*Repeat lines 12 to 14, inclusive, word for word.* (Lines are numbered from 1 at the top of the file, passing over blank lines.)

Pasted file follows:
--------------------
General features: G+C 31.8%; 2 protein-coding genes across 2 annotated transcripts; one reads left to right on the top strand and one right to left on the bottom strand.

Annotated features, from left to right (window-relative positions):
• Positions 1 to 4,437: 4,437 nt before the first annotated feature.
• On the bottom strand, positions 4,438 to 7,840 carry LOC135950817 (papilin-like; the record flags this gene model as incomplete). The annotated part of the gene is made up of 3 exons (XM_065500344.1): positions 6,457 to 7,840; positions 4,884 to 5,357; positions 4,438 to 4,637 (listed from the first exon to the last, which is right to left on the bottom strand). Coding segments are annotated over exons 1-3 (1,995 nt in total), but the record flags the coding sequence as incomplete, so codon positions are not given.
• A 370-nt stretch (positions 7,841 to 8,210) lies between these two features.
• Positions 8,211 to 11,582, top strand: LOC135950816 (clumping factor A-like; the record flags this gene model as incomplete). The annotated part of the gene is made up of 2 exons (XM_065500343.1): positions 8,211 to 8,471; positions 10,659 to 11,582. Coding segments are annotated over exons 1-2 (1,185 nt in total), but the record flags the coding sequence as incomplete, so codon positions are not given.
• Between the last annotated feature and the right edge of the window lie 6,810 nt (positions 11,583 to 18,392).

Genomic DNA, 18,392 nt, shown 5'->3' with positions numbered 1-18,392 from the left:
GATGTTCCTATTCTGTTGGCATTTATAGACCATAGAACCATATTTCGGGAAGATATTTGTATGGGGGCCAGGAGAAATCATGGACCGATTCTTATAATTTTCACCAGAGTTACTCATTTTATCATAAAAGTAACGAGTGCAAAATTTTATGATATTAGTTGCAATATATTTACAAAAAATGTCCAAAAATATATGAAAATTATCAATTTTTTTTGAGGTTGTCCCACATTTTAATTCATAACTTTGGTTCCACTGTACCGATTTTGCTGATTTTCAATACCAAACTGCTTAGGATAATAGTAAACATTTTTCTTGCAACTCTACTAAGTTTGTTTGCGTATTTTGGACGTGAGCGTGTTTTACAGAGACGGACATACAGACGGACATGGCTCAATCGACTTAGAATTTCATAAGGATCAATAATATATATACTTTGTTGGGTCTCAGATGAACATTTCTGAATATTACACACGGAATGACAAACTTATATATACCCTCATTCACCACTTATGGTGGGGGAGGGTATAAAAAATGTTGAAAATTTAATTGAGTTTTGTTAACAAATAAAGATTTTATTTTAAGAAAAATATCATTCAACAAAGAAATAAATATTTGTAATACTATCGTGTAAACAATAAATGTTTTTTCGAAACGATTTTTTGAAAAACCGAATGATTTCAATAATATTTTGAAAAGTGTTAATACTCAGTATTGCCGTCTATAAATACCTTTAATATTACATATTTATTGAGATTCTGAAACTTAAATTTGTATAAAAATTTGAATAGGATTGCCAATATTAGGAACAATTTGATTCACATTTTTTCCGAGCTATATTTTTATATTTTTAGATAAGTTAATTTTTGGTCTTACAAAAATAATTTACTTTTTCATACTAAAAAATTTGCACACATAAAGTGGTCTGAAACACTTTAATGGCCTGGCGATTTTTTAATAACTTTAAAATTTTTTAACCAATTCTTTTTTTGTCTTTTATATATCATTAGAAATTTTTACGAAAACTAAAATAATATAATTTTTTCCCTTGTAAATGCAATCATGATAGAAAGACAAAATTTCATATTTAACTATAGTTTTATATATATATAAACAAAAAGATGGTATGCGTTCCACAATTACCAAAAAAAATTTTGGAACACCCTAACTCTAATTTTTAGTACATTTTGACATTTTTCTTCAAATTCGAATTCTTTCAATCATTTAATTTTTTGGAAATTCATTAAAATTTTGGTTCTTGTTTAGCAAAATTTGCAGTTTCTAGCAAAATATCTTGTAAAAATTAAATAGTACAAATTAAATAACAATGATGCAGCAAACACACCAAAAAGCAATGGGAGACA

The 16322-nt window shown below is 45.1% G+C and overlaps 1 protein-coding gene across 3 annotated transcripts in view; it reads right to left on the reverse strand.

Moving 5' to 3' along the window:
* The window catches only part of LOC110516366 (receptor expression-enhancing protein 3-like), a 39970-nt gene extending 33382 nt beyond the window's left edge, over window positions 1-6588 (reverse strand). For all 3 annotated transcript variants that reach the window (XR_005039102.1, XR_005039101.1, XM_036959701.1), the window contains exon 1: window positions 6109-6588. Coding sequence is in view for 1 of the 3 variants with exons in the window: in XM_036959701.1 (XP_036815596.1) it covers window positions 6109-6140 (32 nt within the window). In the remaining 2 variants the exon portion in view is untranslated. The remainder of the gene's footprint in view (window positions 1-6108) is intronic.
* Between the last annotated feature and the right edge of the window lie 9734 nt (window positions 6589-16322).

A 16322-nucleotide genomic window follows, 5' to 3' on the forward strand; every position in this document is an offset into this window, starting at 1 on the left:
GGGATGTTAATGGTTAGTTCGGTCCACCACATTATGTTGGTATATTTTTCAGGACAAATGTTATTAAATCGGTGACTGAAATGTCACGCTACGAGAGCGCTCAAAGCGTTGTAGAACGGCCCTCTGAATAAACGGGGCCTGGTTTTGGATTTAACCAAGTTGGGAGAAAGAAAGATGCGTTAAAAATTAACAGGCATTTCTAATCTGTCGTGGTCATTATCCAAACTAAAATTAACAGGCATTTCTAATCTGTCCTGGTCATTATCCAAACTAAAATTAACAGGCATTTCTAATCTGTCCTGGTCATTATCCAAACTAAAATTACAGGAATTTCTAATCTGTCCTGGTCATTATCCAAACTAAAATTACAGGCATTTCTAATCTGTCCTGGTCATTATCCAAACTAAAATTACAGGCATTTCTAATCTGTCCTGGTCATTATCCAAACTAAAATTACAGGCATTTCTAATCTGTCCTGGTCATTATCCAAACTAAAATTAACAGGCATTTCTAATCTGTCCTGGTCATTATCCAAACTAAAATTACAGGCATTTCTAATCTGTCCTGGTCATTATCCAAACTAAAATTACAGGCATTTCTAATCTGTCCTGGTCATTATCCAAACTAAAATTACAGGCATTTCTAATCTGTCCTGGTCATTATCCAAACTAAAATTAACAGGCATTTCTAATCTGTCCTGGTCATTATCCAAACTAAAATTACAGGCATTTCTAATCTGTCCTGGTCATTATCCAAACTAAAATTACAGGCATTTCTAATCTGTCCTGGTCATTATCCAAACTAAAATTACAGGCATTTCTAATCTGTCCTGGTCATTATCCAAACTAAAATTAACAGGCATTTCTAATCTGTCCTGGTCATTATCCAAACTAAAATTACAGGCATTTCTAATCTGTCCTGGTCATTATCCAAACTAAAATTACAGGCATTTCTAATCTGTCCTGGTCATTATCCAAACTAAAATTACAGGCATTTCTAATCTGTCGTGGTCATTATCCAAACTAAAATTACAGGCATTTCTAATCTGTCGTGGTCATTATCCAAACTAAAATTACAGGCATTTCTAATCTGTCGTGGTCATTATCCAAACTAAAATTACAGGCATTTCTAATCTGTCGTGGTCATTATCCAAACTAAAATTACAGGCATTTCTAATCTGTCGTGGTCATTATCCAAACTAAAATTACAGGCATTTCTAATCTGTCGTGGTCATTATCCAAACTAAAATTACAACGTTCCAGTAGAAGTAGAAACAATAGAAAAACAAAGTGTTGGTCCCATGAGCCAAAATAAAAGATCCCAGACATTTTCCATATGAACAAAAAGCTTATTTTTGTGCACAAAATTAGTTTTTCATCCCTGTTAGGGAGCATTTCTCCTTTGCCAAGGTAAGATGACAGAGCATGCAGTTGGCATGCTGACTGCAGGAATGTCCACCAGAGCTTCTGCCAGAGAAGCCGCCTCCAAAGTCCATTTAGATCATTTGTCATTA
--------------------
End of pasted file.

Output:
* The window catches only part of LOC110516366 (receptor expression-enhancing protein 3-like), a 39970-nt gene extending 33382 nt beyond the window's left edge, over window positions 1-6588 (reverse strand). For all 3 annotated transcript variants that reach the window (XR_005039102.1, XR_005039101.1, XM_036959701.1), the window contains exon 1: window positions 6109-6588. Coding sequence is in view for 1 of the 3 variants with exons in the window: in XM_036959701.1 (XP_036815596.1) it covers window positions 6109-6140 (32 nt within the window). In the remaining 2 variants the exon portion in view is untranslated. The remainder of the gene's footprint in view (window positions 1-6108) is intronic.
* Between the last annotated feature and the right edge of the window lie 9734 nt (window positions 6589-16322).

A 16322-nucleotide genomic window follows, 5' to 3' on the forward strand; every position in this document is an offset into this window, starting at 1 on the left: